3. The RBI survey is conducted in the six metropolitan cities of Bengaluru, Chennai, Hyderabad, Kolkata, Mumbai and New Delhi

Reason behind this fall

  1. One of the main reasons for consumer confidence to be so low is the perception on employment prospects
  2. Clearly, demonetisation and the goods and services tax have had an adverse impact on employment


  1. Consumer confidence is a key driver of economic growth and is widely considered a leading economic indicator of household spending on consumption
  2. Consumers tend to increase consumption when they feel confident about the current and future economic situation of the country and their own financial conditions
  3. In economies such as India and the US, where personal consumption accounts for more than 60% and 70% of GDP respectively, consumer confidence has a particularly significant impact on the economy
  4. Measuring it can provide critical insight into the economy’s growth prospects
  5. Consumer sentiment indices are essential tools used by global investors and will be an immense aid to individual and institutional investors in India
RBI Notifications

RBI remains net buyer of U.S. dollars

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Mains Paper 2: Governance | Government policies and interventions for development in various sectors and issues arising out of their design and implementation.

From UPSC perspective, the following things are important:

Prelims level: Not Much

Mains level: Good for Foreign Reserves of India


India is a net buyer of U.S. dollars

  1. According to the latest RBI data, continued to remain a net buyer of U.S. dollars after it bought $1.259 billion in September from the spot market
  2. In September, the central bank had bought $3.788 billion, while it sold $2.529 billion in the spot market

Why RBI intervenes in the Foreign Market?

  1. The RBI intervenes in the foreign market to contain volatility in the rupee and not to set a price band
RBI Notifications

[op-ed snap] Fixing Accountabilityop-ed snap

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Mains Paper 2: Governance | Government policies and interventions for development in various sectors and issues arising out of their design and implementation.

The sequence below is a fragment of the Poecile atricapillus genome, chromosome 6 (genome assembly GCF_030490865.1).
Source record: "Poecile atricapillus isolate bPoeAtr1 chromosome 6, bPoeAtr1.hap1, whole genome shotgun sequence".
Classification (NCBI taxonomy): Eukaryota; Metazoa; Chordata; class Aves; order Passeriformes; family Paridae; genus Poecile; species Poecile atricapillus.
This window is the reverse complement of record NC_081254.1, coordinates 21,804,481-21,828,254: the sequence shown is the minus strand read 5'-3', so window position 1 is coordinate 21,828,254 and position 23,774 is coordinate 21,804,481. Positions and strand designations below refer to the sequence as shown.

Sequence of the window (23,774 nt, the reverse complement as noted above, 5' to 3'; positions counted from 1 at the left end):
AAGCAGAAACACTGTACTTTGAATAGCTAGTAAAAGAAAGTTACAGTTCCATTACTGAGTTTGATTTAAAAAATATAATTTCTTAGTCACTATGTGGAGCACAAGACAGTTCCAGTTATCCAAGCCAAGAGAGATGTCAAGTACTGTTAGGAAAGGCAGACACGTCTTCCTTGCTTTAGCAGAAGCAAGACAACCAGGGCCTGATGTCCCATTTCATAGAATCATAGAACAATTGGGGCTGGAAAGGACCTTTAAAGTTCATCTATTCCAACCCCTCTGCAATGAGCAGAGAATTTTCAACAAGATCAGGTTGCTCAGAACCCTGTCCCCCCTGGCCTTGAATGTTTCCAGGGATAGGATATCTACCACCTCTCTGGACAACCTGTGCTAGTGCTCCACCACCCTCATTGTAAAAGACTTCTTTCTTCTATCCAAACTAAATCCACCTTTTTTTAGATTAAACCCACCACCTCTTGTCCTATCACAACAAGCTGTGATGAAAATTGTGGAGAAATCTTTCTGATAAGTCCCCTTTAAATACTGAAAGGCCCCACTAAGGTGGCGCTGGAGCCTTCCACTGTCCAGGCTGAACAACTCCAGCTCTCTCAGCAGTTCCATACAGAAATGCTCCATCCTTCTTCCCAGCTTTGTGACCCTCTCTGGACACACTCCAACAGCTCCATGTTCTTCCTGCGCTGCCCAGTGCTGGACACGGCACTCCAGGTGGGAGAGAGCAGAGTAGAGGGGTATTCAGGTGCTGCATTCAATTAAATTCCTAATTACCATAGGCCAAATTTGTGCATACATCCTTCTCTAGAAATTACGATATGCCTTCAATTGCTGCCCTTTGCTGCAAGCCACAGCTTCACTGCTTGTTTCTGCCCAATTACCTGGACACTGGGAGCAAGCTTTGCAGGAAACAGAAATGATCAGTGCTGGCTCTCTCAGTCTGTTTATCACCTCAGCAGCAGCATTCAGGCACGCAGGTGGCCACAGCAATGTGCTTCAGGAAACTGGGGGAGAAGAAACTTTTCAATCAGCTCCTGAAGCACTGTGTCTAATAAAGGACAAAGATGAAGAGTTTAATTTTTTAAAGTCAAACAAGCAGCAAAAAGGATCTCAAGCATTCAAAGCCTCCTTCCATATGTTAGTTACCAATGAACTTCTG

From UPSC perspective, the following things are important:

Prelims level: Not much

Mains level: Rising trend Electronic Banking Transactions can be seen as result of Digital India initiative.



  1. The article talks about the ways of countering frauds in electronic baking transactions

RBI on electronic bank transactions

  1. The RBI has from time to time issued guidelines to strengthen systems and procedures for electronic banking transactions, internet banking and mobile banking
  2. The RBI has recently instructed through a circular all banks to put in place effective systems to ensure secure electronic banking transactions


  1. The objective is clear: Customers must feel safe about carrying out electronic banking transactions

What should be done to achieve this objective?

  1. Banks must put in place robust and dynamic fraud detection and prevention mechanisms plugging gaps in the existing systems
  2. And reporting of unauthorised transactions by customers to banks with 24×7 access through multiple channels ensuring that complaints are resolved within 90 days
  3. Banks shall formulate transparent, non-discriminatory customer relations policy for customer protection
  4. And fraud investigation function must be owned by the bank’s CEO, audit committee of the board and the special committee of the board and nominate a general manager for submitting fraud returns

RBI’s clarification on Audit Committee

  1. The RBI has made it clear that in banks where the board of directors is chaired by a non-executive chairman
  2. And there will not be any restriction if she or he is also nominated to the audit committee of the board of directors (ACB )
  3. The ACB has to “oversee the internal inspection, statutory audit, inter-branch and inter-bank accounts, balancing of books, major areas of house-keeping, etc.”
  4. And focus on monitoring of frauds and taking preventive and corrective actions on frauds

Suggestions from other agencies

  1. The chief vigilance commissioner has also emphasised that there must be effective monitoring of frauds at the highest level
  2. The CBI director insisted that the board of the PSB banks must monitor fraud cases
  3. The ACB must monitor all the cases of fraud
  4. The committee is required to identify the systemic lacunae that caused perpetration of the fraud and review the efficacy of the remedial action taken to prevent recurrence of frauds

The way forward

  1. Despite the mother of all instructions for fraud detection, prevention, control, monitoring and periodical reporting to the RBI, there seems to be a laxity in implementation in different levels leading to NPAs and bank frauds
  2. These issues should be countered
RBI Notifications

RBI to make LEI must for cos with over Rs 5 crore exposure


Mains Paper 2: Governance | Government policies and interventions for development in various sectors and issues arising out of their design and implementation.